As I write this blog post, I’m at the 2017 Visual Studio Live Conference in Las Vegas. By coincidence, the 2017 NCAA college basketball tournament (“March Madness”) started just a few minutes ago.

I’ve always been fascinated by things related to probability and prediction. For example, every year I write a computer program that predicts the outcomes of NFL football games. In my mind, machine learning is any system that uses data to make some sort of a prediction, so predicting outcomes related to March Madness is a possible machine learning problem.

There is huge interest in the NCAA basketball tournament. By that I mean an enormous amount of money is bet on the games. The best estimate I’ve seen indicates that people will wager approximately $10.0 billion dollars on March Madness over the next few weeks. That’s “billion” with a “b”.

A good friend of mine (PW) knew that I was in Vegas and so he sent me an e-mail message and asked me to place a $100 bet on UCLA for a friend of his (DL) to win the tournament. DL picked UCLA because that’s where he went to school. The approximate Vegas odds of UCLA winning the tournament are about 12 to 1 so if UCLA wins my friend’s friend will win about $1200.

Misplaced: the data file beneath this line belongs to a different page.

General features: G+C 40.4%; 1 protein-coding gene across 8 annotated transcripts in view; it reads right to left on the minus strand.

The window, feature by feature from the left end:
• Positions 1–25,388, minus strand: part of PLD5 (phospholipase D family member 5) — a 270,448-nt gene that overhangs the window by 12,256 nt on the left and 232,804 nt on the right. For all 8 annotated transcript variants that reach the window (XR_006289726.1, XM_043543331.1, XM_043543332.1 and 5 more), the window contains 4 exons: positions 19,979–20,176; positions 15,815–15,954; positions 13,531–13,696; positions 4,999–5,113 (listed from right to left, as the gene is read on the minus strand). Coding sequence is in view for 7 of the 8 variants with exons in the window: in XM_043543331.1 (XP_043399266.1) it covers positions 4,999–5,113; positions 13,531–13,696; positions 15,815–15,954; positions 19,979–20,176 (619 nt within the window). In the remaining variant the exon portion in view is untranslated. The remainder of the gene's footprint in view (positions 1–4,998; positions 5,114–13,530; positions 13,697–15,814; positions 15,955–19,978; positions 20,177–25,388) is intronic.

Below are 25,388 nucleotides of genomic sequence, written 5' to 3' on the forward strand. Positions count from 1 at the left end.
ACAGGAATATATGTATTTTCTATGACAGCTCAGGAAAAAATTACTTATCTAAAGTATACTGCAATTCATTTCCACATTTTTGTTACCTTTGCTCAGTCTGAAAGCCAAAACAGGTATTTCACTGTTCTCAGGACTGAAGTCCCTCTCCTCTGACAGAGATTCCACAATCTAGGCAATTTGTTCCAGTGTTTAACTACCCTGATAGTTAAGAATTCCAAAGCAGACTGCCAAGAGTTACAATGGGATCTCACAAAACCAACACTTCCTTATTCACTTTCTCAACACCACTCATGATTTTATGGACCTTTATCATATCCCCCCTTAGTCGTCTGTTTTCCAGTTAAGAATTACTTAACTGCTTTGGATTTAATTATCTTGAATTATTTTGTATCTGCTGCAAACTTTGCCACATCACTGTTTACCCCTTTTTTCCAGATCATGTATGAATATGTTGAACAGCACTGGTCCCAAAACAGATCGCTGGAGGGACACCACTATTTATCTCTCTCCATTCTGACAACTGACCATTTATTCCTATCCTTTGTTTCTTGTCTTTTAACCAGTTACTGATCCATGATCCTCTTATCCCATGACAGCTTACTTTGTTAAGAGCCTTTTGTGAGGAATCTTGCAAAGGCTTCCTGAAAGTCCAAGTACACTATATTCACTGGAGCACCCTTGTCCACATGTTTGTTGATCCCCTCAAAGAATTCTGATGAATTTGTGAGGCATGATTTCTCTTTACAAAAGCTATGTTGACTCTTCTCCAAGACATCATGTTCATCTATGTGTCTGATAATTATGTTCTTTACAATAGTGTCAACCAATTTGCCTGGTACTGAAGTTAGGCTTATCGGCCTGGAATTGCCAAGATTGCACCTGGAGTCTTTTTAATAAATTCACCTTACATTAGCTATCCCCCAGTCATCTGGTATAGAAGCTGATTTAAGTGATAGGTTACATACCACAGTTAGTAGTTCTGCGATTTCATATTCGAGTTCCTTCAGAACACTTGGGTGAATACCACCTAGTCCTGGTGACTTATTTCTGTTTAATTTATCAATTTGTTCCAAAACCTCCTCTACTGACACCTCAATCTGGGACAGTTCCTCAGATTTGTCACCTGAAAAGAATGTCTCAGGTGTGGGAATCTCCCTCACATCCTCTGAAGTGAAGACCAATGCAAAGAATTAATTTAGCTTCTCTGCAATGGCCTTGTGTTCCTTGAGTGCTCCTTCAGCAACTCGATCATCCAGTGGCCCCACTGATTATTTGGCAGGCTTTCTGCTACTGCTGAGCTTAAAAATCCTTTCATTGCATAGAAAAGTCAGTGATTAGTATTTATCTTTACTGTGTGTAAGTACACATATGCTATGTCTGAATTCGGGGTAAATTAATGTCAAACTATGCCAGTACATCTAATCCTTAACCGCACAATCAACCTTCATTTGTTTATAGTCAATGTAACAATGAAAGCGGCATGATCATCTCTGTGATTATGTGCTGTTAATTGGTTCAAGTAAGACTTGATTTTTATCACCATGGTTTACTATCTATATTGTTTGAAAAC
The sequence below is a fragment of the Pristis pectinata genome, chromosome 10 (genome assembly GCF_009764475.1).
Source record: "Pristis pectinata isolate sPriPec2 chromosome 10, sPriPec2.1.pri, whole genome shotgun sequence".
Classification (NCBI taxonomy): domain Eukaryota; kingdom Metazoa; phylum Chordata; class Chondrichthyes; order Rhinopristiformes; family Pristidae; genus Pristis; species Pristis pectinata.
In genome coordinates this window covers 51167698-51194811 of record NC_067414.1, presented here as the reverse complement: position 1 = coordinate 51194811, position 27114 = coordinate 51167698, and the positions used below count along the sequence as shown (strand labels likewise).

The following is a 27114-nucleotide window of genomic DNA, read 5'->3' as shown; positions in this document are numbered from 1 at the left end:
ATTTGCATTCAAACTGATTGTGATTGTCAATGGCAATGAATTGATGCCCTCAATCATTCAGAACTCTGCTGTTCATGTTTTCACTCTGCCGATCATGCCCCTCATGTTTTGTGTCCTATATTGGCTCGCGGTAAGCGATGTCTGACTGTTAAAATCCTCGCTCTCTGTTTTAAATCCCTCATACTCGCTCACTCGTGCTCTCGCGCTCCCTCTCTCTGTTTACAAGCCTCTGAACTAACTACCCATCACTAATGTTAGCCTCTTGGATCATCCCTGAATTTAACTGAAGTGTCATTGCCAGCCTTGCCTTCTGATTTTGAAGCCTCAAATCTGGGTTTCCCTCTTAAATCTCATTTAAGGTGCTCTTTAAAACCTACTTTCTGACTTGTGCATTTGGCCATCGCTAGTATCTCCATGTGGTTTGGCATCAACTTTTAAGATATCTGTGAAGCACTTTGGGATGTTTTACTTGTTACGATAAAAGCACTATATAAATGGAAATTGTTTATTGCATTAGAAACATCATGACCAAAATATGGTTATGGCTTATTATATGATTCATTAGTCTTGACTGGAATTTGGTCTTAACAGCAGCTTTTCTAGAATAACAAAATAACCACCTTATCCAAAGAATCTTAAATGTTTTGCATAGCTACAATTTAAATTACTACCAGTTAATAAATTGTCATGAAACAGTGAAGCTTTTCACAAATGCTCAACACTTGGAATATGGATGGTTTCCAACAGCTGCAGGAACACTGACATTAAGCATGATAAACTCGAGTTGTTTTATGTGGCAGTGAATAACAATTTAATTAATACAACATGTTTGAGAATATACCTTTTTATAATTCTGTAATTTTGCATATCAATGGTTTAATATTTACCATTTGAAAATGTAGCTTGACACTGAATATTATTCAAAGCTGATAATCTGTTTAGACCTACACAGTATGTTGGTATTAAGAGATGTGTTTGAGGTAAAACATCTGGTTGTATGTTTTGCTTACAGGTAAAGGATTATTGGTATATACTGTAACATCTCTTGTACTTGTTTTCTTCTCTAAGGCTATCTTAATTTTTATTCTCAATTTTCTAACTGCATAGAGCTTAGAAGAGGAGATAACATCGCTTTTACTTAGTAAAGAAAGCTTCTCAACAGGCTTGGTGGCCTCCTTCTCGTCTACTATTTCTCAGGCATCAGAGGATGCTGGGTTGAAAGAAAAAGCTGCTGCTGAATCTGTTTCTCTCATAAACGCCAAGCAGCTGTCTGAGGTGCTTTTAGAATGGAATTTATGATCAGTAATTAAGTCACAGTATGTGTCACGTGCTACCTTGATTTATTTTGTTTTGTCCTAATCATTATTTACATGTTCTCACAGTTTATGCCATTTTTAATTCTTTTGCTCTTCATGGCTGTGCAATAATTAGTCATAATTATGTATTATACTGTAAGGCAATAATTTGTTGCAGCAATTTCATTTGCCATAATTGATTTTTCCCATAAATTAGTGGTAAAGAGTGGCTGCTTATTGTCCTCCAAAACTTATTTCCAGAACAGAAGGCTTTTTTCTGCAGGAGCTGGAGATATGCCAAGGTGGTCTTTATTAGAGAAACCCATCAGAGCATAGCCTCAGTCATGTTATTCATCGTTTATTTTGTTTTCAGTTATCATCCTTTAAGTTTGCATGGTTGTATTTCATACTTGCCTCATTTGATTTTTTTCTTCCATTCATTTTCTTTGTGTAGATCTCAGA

So, I walked across the street from Bally’s (where VS Live is) to the Bellagio Hotel, which has a big “sports book” (betting operation) to place the bet. There were hundreds of people there and tremendous energy, and the first game (Notre Dame vs. Princeton) had just tipped off. It was very exciting.

Now the interesting thing here is that the current odds are determined by how much people bet on each team. And for March Madness, people often tend to bet with their hearts (i.e., the school they went to) rather than their heads. This likely creates imbalances in the odds that could be taken advantage of with a sophisticated machine learning system. I wish I had time to explore such a prediction system, but I don’t.